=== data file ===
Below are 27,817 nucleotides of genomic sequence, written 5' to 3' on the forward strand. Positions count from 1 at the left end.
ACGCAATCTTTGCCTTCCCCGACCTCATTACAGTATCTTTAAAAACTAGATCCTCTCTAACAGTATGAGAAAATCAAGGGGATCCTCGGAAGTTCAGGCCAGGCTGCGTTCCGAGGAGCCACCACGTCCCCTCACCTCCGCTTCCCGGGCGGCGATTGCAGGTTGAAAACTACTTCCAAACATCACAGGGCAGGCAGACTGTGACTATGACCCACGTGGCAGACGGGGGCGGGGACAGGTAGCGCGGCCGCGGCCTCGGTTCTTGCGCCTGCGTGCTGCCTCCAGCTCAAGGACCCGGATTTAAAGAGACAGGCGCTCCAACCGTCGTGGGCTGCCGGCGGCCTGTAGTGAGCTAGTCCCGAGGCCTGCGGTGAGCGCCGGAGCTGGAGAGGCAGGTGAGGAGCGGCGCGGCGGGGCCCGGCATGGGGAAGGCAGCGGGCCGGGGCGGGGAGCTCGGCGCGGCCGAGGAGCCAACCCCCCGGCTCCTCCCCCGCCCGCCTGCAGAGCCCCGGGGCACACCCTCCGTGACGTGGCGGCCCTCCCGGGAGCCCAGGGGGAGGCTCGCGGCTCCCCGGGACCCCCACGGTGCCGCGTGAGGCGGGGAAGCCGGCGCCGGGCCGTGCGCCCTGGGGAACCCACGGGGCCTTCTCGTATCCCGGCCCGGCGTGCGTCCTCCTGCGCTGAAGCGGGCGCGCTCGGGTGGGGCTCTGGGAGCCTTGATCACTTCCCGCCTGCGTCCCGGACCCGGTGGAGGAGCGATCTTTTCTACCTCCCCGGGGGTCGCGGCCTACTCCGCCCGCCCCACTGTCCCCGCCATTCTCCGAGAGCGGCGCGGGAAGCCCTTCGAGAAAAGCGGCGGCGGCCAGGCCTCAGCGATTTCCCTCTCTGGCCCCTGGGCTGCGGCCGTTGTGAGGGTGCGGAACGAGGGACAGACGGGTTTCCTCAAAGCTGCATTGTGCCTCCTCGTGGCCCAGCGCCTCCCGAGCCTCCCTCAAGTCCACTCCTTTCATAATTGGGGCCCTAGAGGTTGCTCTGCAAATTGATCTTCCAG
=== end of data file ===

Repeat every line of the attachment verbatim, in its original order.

Below are 27,817 nucleotides of genomic sequence, written 5' to 3' on the forward strand. Positions count from 1 at the left end.
ACGCAATCTTTGCCTTCCCCGACCTCATTACAGTATCTTTAAAAACTAGATCCTCTCTAACAGTATGAGAAAATCAAGGGGATCCTCGGAAGTTCAGGCCAGGCTGCGTTCCGAGGAGCCACCACGTCCCCTCACCTCCGCTTCCCGGGCGGCGATTGCAGGTTGAAAACTACTTCCAAACATCACAGGGCAGGCAGACTGTGACTATGACCCACGTGGCAGACGGGGGCGGGGACAGGTAGCGCGGCCGCGGCCTCGGTTCTTGCGCCTGCGTGCTGCCTCCAGCTCAAGGACCCGGATTTAAAGAGACAGGCGCTCCAACCGTCGTGGGCTGCCGGCGGCCTGTAGTGAGCTAGTCCCGAGGCCTGCGGTGAGCGCCGGAGCTGGAGAGGCAGGTGAGGAGCGGCGCGGCGGGGCCCGGCATGGGGAAGGCAGCGGGCCGGGGCGGGGAGCTCGGCGCGGCCGAGGAGCCAACCCCCCGGCTCCTCCCCCGCCCGCCTGCAGAGCCCCGGGGCACACCCTCCGTGACGTGGCGGCCCTCCCGGGAGCCCAGGGGGAGGCTCGCGGCTCCCCGGGACCCCCACGGTGCCGCGTGAGGCGGGGAAGCCGGCGCCGGGCCGTGCGCCCTGGGGAACCCACGGGGCCTTCTCGTATCCCGGCCCGGCGTGCGTCCTCCTGCGCTGAAGCGGGCGCGCTCGGGTGGGGCTCTGGGAGCCTTGATCACTTCCCGCCTGCGTCCCGGACCCGGTGGAGGAGCGATCTTTTCTACCTCCCCGGGGGTCGCGGCCTACTCCGCCCGCCCCACTGTCCCCGCCATTCTCCGAGAGCGGCGCGGGAAGCCCTTCGAGAAAAGCGGCGGCGGCCAGGCCTCAGCGATTTCCCTCTCTGGCCCCTGGGCTGCGGCCGTTGTGAGGGTGCGGAACGAGGGACAGACGGGTTTCCTCAAAGCTGCATTGTGCCTCCTCGTGGCCCAGCGCCTCCCGAGCCTCCCTCAAGTCCACTCCTTTCATAATTGGGGCCCTAGAGGTTGCTCTGCAAATTGATCTTCCAG